The social contract and The Voice

Jan 8, 2024
Diverse cultures, international communication concept

Now that the dust has begun to settle, we can look at the referendum result with a little more clarity. Those of us who supported the Voice saw with some dismay how the initial widespread support in favour of a yes vote began to wither away. yet we should not be fooled by the headlines that the referendum result was a resounding defeat – it was far from that.

The yes campaign mobilised some 80,000 volunteers – many of whom were political virgins – who felt strongly about the importance of creating a more compassionate, caring nation. Even so many of the no voters also displayed a genuine concern about our history of failure in respecting and supporting the people whose history on this continent can be traced back to over 40,000 years.

What the referendum exposed was a failure of our social contract. Few of us think in terms of a social contract – when things go awry, we blame our politicians. However is no shortage of organisations and individuals advocating for a rethink of the way society is organised. One of the reasons the Teal Independents gained so much traction is because traditional Liberal voters felt that the Coalition lacked the imagination and fortitude to address the challenges that Australia faces.

But it is not just a problem for the conservative side of politics. We need to remember that since 1989, the world has been groomed to reject organising society in any way other than that of deregulated capitalism. But increasingly we have become disillusioned with deregulated capitalism. We are beginning to acknowledge that market fundamentalism actively produces, and necessarily depends upon, the existence of social and spatial inequalities in wealth and income. Neoliberal philosophy promotes the view that it is both morally wrong and technically unnecessary for governments to intervene to remediate inequalities. The result is a damaging cycle of market ‘liberalisation’ followed by growing inequality, increased corruption and reduced competition, with the preferred policy ‘panaceas’ providing usually an even more aggressive neoliberalism!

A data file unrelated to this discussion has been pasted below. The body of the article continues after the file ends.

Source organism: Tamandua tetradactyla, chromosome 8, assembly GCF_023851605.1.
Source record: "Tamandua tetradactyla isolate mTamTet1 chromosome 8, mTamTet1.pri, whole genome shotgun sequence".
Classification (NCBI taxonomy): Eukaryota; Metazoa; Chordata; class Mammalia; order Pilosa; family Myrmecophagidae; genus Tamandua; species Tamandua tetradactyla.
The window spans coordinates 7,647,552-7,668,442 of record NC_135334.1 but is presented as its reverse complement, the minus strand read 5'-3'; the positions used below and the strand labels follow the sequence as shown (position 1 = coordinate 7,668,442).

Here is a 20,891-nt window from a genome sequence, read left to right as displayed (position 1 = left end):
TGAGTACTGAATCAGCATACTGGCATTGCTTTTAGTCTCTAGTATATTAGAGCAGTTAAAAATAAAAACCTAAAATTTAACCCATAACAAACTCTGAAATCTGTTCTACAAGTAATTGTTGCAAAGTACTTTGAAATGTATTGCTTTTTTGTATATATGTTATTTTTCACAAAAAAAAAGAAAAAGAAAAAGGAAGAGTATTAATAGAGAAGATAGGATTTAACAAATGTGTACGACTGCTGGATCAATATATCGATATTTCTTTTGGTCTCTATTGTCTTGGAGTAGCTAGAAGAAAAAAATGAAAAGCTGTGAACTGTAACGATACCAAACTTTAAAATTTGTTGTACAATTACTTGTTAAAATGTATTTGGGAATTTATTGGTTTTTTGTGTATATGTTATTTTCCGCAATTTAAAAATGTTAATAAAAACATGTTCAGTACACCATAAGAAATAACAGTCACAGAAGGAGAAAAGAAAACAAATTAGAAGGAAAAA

For much of the last fifty years we have accepted that neoliberal narrative. We have largely agreed that the market can deliver the sort of society in which we would want to live. But that narrative had become frayed. However, the commentariat metric of good governance continues to be framed in terms of growth in GDP. This in turn has resulted a situation where Politicians from both the left and right are trapped in the neo-liberal policy strait jacket.

But Australians are not so easily fooled. The evidence is there for all to see. Traditionally we voted either for the Coalition or the ALP. Minor parties struggled on the fringe. In recent years independents and the minor parties have not just won senate seats but they are making inroads in the house of representatives as well. The shift from the major parties has been gradual and can be attributed to a range of factors. The chief of these is that the neo-liberal ideology no longer resonates. We are looking for a mode of governance that will enable communities to implement a sustainable and socially just future.

The Covid pandemic, the bushfires, floods, and the recent Optus outage is generating questions about the sort of society in which we want to live. Whilst few people will have any detailed knowledge of the content of a social contract, we do have an intuitive understanding of what we expect from a social contract. For example, when the British Government reduced funding to LGAs the standard response was to reduce services but there was one exception: Wigan. There they created the Wigan deal. The Wigan deal is an informal agreement between the public sector, citizens, community groups and businesses to create a better a better community. Its main objectives are to eliminate waste from its budget and reduce demand for services while improving the lives of its citizens.

We too have become more sensitive to the need to create better communities. The bushfires and floods brought communities together; people realised that political boundaries make little sense when many communities straddle one or more jurisdictions. It became clear that there was enough expertise within communities to create resilient and sustainable communities. As regional Australia started reimagining how they could create sustainable and resilient communities Covid hit. Covid challenged the role that government should play in our lives. Covid demonstrated that governments can provide us a basic income. It also highlighted that we need to rethink the world of work. Many people were not eligible for job keeper, but these too have to live. Finally, the Optus outage demonstrated that there is a need to identify what are essential services.

In addition, we need to address questions associated with Artificial Intelligence, Climate Change and social justice. The natural inclination of politicians across the political spectrum is to bolt solutions onto the status quo. This is a recipe for failure – many of the problems we face have been generated by deregulated capitalism. For this reason alone, it is important that we have a national conversation about what sort of society we want not just for ourselves but for our grandchildren. We need to identify the contours of what a just society should look like. In short, we need a shared understanding of what the features and principles of Australia’s social contract should be.

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